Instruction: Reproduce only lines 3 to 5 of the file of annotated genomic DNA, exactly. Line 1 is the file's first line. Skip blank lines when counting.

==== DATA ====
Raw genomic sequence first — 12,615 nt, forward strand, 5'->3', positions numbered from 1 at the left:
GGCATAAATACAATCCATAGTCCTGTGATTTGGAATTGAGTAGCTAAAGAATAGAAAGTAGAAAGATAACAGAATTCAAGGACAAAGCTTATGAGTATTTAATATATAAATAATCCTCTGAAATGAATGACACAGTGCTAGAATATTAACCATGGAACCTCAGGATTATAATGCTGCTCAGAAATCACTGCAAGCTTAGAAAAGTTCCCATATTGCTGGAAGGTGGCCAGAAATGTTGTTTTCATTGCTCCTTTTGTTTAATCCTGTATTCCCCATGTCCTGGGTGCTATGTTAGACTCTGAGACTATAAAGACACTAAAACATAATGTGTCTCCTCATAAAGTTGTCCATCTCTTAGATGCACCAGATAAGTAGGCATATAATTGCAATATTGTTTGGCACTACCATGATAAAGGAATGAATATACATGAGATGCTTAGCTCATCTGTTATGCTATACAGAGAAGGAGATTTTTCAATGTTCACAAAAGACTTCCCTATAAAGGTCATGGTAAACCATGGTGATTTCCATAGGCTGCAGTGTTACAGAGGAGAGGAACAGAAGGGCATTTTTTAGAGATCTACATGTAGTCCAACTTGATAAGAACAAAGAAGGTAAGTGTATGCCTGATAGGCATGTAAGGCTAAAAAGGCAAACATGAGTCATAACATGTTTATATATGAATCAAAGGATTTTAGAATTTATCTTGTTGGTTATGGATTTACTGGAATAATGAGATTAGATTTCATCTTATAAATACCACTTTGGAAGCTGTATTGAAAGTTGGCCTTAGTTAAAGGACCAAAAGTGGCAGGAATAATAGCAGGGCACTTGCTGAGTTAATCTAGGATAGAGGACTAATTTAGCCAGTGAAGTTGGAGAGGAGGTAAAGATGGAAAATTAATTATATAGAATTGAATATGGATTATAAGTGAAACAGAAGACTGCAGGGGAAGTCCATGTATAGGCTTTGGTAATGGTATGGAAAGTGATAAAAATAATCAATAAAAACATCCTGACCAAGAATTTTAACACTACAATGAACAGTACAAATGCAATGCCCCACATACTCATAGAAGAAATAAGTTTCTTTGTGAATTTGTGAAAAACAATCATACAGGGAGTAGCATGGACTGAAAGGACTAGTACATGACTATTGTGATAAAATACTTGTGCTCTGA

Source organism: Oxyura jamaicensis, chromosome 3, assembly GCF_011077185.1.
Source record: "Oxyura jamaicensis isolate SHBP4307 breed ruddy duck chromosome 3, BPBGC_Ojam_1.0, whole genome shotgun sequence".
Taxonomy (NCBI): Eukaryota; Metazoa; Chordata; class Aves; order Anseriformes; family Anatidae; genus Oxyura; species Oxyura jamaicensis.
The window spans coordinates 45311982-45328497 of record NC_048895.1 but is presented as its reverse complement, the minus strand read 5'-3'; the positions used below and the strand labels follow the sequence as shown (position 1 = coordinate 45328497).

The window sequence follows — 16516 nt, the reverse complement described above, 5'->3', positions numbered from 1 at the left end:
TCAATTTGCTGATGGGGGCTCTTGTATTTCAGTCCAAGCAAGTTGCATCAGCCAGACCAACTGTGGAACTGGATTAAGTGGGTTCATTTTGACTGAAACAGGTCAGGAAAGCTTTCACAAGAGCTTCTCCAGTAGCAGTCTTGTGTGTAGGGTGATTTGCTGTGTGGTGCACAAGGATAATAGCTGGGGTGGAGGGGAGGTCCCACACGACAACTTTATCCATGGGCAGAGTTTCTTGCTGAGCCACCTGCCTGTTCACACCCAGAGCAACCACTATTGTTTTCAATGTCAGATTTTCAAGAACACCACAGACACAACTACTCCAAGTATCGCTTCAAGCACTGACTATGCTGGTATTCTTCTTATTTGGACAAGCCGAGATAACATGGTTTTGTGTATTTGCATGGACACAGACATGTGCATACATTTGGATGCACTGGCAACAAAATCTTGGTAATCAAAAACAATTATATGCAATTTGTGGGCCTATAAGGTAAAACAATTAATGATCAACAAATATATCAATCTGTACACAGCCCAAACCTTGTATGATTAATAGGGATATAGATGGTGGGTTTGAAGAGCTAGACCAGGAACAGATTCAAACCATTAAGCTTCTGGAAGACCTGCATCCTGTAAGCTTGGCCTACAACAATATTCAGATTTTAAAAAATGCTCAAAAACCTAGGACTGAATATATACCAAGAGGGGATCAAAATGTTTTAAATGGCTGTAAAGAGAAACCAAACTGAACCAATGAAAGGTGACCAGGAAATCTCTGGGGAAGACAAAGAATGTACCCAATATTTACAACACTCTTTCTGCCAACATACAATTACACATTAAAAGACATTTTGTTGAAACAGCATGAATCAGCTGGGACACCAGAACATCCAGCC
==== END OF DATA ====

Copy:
Source organism: Oxyura jamaicensis, chromosome 3, assembly GCF_011077185.1.
Source record: "Oxyura jamaicensis isolate SHBP4307 breed ruddy duck chromosome 3, BPBGC_Ojam_1.0, whole genome shotgun sequence".
Taxonomy (NCBI): Eukaryota; Metazoa; Chordata; class Aves; order Anseriformes; family Anatidae; genus Oxyura; species Oxyura jamaicensis.